“Falling off the end” of the enumerators may or may not have been what we wanted.

Note that like structure tags, the names of enumerations are in their own namespace, so you have to prefix them with the keyword enum each time you use them:

color c2 = blue;                      /* error in C: color not in scope; OK in C++ */
enum color c3 = red;            /* OK */

27.3.7 Namespaces

There are no namespaces (in the C++ sense of the word) in C. So what do you do when you want to avoid name clashes in large C programs? Typically, people use prefixes or suffixes. For example:

/* in bs.h: */
typedef struct bs_string { /* . . . */ } bs_string;         /* Bjarne’s string */
typedef int bs_bool ;                                                    /* Bjarne’s Boolean type */

/* in pete.h: */
typedef char* pete_string;              /* Pete’s string */
typedef char pete_bool ;                /* Pete’s Boolean type */

This technique is so popular that it is usually a bad idea to use one- or two-letter prefixes.

27.4 Free store

C does not provide the new and delete operators dealing with objects. To use the free store, you use functions dealing with memory. The most important functions are defined in the “general utilities” standard header <stdlib.h>:

void* malloc(size_t sz);                    /* allocate sz bytes */
void free(void* p);                            /* deallocate the memory pointed to by p */
void* calloc(size_t n, size_t sz);     /* allocate n*sz bytes initialized to 0 */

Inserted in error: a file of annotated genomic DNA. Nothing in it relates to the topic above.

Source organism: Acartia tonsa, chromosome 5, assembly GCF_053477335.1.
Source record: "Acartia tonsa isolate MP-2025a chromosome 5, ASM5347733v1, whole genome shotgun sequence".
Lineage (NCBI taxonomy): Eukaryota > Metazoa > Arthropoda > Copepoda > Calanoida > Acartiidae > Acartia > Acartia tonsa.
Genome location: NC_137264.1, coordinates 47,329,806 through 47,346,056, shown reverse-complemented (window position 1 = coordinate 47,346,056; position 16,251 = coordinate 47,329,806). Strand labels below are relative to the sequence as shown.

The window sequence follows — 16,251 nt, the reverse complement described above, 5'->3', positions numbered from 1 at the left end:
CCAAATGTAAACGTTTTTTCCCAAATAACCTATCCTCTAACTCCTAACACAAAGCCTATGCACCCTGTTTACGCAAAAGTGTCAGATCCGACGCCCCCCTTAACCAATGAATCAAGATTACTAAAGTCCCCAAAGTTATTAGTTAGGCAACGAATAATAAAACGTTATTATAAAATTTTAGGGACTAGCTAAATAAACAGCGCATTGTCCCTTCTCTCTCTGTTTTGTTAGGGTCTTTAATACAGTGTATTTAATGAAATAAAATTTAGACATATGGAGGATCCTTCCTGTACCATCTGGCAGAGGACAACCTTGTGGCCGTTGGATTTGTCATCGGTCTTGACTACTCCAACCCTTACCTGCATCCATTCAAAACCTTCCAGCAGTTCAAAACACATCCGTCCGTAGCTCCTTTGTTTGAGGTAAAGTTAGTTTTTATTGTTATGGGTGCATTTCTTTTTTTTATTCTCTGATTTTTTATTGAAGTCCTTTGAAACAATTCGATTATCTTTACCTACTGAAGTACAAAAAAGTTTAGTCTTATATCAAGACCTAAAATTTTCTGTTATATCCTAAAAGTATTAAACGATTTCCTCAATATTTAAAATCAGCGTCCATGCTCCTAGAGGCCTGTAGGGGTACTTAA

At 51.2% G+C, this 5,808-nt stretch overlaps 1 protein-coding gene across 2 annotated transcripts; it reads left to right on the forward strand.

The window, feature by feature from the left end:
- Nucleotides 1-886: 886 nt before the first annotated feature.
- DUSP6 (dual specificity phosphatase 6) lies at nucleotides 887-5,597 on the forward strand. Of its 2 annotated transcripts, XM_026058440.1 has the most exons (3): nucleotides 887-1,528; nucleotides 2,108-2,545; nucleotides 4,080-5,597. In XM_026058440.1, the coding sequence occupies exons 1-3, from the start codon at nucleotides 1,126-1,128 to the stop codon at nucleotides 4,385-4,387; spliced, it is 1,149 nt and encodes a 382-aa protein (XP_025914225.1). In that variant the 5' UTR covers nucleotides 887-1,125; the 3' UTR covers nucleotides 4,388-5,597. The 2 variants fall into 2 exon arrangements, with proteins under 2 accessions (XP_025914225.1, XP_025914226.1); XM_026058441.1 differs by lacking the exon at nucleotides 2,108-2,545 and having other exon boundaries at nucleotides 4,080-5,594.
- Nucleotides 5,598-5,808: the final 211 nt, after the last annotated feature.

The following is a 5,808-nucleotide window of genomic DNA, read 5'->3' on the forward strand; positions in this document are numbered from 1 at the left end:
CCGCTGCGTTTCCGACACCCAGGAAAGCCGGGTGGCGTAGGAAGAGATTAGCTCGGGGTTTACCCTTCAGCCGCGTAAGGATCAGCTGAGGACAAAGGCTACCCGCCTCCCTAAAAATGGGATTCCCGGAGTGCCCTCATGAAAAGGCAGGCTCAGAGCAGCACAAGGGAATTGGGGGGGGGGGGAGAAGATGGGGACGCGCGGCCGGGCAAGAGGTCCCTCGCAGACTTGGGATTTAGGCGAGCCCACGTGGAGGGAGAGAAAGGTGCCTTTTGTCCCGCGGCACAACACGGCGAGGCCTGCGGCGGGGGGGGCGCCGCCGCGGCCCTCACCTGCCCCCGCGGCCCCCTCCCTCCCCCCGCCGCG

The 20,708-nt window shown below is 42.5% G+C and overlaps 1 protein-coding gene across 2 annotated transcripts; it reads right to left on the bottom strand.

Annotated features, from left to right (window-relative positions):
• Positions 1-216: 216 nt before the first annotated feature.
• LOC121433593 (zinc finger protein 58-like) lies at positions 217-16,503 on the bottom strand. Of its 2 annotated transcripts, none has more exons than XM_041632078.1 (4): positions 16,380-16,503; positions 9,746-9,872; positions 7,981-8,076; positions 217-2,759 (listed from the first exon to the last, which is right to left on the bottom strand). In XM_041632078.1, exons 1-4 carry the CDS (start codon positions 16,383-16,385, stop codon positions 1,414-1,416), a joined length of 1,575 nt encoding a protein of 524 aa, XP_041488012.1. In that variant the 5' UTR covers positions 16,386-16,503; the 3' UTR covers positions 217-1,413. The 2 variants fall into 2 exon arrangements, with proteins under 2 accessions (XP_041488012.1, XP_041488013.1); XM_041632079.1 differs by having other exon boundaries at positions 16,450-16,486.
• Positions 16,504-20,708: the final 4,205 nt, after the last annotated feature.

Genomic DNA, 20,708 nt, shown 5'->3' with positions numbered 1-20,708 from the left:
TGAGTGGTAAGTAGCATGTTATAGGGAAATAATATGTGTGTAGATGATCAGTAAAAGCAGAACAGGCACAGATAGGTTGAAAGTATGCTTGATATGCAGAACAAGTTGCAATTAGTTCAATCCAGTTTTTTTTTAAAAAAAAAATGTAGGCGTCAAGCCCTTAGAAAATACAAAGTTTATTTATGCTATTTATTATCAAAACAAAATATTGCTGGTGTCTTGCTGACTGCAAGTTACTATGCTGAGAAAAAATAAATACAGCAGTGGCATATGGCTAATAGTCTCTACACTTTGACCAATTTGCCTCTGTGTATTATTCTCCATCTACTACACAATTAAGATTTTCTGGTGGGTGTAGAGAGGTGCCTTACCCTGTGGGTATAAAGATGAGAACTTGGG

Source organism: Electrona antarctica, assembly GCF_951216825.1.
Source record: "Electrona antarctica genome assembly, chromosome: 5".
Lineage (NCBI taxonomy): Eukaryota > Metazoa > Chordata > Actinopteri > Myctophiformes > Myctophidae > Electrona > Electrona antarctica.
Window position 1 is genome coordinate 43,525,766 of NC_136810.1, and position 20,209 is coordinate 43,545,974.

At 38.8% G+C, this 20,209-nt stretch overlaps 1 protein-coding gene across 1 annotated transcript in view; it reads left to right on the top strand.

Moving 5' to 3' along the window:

void* realloc(void* p, size_t sz);    /* reallocate the memory pointed to by p
                                                                  to a space of size sz */

The typedef size_t is an unsigned type also defined in <stdlib.h>.

Image

Why does malloc() return a void*? Because malloc() has no idea which type of object you want to put in that memory. Initialization is your problem. For example:

struct Pair {
          const char* p;
          int val;
};

struct Pair p2 = {"apple",78};
struct Pair* pp = (struct Pair*) malloc(sizeof(Pair));      /* allocate */
pp–>p = "pear";                /* initialize */
pp–>val = 42;

Note that we cannot write

*pp = {"pear", 42};        /* error: not C or C++98 */

in either C or C++. However, in C++, we would define a constructor for Pair and write

Pair* pp = new Pair("pear", 42);

In C (but not C++; see §27.3.4), you can leave out the cast before malloc(), but we don’t recommend that:

int* p = malloc(sizeof(int)*n);     /* avoid this */

Leaving out the cast is quite popular because it saves some typing and because it catches the rare error of (illegally) forgetting to include <stdlib.h> before using malloc(). However, it can also remove a visual clue that a size was wrongly calculated:

p = malloc(sizeof(char)*m);        /* probably a bug — not room for m ints */

Image

Don’t use malloc()/free() in C++ programs; new/delete require no casts, deal with initialization (constructors) and cleanup (destructors), report memory allocation errors (through an exception), and are just as fast. Don’t delete an object allocated by malloc() or free() an object allocated bynew. For example: